Last week I testified before the special Fair Tax Study Committee of the Georgia state senate, which is charged with reviewing whether a drastic shift from income taxes to sales taxes is a good idea for Georgia. As the Georgia Budget and Policy Institute (GBPI) explained in a recent report, there are several key reasons why deep cuts to the state’s income tax would likely harm Georgia’s families, businesses and overall economy.
The senate committee members graciously heard our presentation and asked a variety of questions about our recent report, such as how we reached our conclusions and what alternatives to slashing the income tax we suggest. A few excerpts from my remarks are below, and you may also review the written testimony in full here.
Dispelling the economic boon myth
“Some have said that the nine states without income taxes had much stronger economies over the past decade than income-taxing states. But this claim overly relies on only a couple of measures that make no-income-tax states look superior, while ignoring a wide variety of other economic indicators where income-tax states perform just as well, if not better, than their no-income-tax peers…Income taxing states over the past decade had on average slightly stronger economic growth per person, smaller declines in household income and the same average unemployment rate as states without income-taxes. The comparison holds true even if you look only at the nine highest income tax states, which as of 2012, also have better wages, fewer residents without health insurance and more Fortune 500 companies on average than the nine no-income-tax states.”
Explaining the risk to low- and middle-income Georgians
“In GBPI’s recent report…we determined that any plan [that drastically swaps income taxes for sales taxes and is] capable of being revenue neutral would likely raise taxes on a majority of Georgia households, while giving those at the very top of the income scale a significant tax break…. Other states exploring [similar tax shift plans] haven’t been able to crack the code of how not to raise taxes on most families[Legislation passed this year] in North Carolina, for instance, is scheduled to raise taxes on an estimated 80 percent of North Carolinians, or most households making less than $84,000 per year. In all, the top 5 percent of North Carolina taxpayers will receive 90 percent of the benefit from that final plan.”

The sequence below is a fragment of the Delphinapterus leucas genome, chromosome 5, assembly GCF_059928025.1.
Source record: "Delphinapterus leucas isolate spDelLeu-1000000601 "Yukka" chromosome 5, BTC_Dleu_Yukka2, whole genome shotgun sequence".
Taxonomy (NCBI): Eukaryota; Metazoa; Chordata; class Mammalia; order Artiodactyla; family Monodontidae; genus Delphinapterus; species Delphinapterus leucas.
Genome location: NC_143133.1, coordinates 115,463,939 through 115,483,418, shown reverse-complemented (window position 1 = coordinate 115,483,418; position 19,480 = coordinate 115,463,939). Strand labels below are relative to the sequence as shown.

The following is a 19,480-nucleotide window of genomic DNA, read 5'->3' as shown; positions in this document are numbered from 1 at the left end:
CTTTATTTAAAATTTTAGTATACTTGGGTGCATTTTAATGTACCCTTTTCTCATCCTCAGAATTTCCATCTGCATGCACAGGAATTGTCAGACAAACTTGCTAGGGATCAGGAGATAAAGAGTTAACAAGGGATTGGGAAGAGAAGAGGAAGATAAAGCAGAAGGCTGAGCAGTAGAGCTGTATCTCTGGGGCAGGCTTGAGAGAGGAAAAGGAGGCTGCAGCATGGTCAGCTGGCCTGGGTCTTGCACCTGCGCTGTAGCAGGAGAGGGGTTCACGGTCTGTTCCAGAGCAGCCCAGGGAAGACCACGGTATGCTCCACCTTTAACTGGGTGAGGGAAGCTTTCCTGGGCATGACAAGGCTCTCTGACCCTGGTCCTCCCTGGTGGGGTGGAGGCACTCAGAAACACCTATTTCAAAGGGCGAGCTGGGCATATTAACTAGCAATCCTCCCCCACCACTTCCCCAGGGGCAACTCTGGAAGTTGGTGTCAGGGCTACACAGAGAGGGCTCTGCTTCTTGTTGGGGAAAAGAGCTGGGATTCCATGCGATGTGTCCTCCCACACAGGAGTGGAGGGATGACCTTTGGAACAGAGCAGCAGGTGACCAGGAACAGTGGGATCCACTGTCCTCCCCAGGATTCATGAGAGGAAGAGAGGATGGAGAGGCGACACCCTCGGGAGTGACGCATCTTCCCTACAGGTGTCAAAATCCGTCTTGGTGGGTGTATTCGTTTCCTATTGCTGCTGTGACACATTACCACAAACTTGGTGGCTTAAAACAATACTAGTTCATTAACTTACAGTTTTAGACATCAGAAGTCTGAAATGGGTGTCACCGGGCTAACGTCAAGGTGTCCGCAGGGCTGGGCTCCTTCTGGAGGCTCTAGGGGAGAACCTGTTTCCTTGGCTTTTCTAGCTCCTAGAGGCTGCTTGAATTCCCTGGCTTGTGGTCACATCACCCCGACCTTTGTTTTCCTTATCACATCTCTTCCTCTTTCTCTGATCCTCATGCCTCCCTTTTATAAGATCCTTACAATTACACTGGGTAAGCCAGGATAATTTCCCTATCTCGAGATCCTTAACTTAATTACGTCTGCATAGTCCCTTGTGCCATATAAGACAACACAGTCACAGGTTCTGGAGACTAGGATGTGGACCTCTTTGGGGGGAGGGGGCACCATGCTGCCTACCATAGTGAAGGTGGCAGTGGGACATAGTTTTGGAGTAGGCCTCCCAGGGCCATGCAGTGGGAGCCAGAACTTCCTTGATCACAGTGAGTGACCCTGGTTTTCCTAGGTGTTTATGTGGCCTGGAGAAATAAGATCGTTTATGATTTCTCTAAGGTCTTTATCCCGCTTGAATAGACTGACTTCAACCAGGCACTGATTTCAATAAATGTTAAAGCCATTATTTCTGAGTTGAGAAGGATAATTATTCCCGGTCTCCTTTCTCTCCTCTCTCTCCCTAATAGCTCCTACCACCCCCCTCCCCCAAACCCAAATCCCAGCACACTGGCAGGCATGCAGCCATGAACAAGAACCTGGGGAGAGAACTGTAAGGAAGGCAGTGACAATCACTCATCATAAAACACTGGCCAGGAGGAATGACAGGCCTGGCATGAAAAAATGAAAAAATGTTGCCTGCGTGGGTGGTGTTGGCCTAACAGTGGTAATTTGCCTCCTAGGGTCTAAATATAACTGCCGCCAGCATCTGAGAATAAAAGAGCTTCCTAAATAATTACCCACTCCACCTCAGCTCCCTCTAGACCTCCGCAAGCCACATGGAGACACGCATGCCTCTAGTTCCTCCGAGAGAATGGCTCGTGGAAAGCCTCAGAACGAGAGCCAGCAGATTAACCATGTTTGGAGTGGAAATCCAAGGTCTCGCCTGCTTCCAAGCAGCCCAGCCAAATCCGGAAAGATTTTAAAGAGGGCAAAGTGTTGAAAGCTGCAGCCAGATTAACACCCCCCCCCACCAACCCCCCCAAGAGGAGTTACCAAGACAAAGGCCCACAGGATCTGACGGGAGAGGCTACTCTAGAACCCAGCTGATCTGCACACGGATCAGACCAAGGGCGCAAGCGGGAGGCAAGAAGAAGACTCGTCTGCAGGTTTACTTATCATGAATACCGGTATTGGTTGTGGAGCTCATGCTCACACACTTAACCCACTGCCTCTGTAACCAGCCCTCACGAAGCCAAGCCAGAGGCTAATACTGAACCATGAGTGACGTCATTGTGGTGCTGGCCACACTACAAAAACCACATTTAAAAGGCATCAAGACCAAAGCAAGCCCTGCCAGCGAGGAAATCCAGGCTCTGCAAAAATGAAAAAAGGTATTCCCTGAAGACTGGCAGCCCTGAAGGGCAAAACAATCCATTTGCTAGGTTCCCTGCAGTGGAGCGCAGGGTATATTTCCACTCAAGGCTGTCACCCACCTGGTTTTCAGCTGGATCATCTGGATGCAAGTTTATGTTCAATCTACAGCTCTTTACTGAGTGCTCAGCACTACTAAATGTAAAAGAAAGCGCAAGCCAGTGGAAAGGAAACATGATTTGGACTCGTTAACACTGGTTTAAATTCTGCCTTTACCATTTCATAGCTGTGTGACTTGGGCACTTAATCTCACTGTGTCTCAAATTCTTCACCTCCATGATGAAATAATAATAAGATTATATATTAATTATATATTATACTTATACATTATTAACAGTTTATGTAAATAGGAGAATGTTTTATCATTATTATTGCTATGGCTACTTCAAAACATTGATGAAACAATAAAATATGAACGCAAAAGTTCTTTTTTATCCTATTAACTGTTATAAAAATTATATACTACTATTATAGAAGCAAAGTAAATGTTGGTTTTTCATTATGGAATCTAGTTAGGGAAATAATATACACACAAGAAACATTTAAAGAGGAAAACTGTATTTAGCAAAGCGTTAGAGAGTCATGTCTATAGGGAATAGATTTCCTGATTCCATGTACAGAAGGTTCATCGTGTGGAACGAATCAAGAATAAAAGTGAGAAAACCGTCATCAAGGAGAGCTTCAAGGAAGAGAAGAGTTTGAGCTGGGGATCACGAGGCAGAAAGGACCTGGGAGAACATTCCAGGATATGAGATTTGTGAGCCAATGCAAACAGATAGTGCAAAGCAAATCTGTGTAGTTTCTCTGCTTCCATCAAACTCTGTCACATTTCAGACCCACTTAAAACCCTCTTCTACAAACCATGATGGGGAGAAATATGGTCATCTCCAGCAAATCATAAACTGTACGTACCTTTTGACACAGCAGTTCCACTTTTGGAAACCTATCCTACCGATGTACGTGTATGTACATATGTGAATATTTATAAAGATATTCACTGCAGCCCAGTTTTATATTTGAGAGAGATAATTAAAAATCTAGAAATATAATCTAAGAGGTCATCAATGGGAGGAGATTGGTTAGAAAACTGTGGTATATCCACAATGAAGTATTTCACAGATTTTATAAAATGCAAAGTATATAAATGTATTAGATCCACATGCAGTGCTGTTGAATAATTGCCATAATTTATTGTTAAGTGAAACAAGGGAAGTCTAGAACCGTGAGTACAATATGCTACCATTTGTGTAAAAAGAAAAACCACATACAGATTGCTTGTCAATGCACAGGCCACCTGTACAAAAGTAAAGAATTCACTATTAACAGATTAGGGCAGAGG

Raising the specter of deep budget cuts
“Based on evidence from other states, [a tax shift plan] could critically harm Georgia’s state budget and, by extension, weaken lawmakers’ ability to fund the public investments that businesses, families and Georgia’s economy rely on…. The recently enacted plan in North Carolina, for example, is scheduled to cut more than $650 million from the state budget, which adjusted for population, is roughly equivalent to cutting $700 million from Georgia’s state budget. In Kansas, which has pursued the most aggressive version of the tax shift concept, a pair of tax bills passed in 2012 and 2013 will withdraw about $600 million per year from that state’s budget, which would be equivalent to cutting about $2.1 billion from Georgia’s budget.”
GBPI looks forward to further contributing to the debate over potential tax reform in Georgia. The bulk of recommendations in our 2010 proposal for fair and adequate tax reform still apply, and our more recent “revenue menu” report shows how lawmakers could strategically raise new revenues without overburdening Georgia families and businesses. Whether it happens tomorrow or in coming years, it is essential for Georgia lawmakers to create a fairer, more balanced and more adequate tax system that collects enough money to invest in a stronger future.
1 thought on “Sharing Some Tax Ideas with the Georgia Senate”
Be careful about Fairtax great sounding hustle — on the national scene, the national “fairtax” plan not only taxes retail sales, but wage and pension expenditures too. In fact, the national fairtax, HR25, is based not on just retail consumption, but in the fine print, they cleverly insert they tax whatever “NIPA” defines as “consumption expenditures”
Government wage and pension expenditures are part of NIPA defined consumption, therefore, Fairtax taxes them 23% — the city county or state has to pay that tax.
Same thing with capital investments any city county or state make — building a library or court house, for example. Your city county or state would have to pay a tax on that. No, Fairtax is not just a tax “at the register”. That’s only a small part of it.
Most of Fairtax nationally has nothing to do with retail sales, therefore nothing to do the “receipt” you get at the register. That’s the image and the hustle, but the reality in the fine print is much different.
Better check these guys very very closely– whoever is pushing the “fairtax” stuff is very slick, sounds great when they give the hustle, but the fine print is something else.
In fact, don’t even believe what they tell you. Just go by what’s in the fine print.
Maybe the state level Fairtax folks are on the level -maybe not. Read their fine print very very closely, and if they are from the national Fairtax hustle, read every word and every footnote closely, that’s where the hide the massive other taxes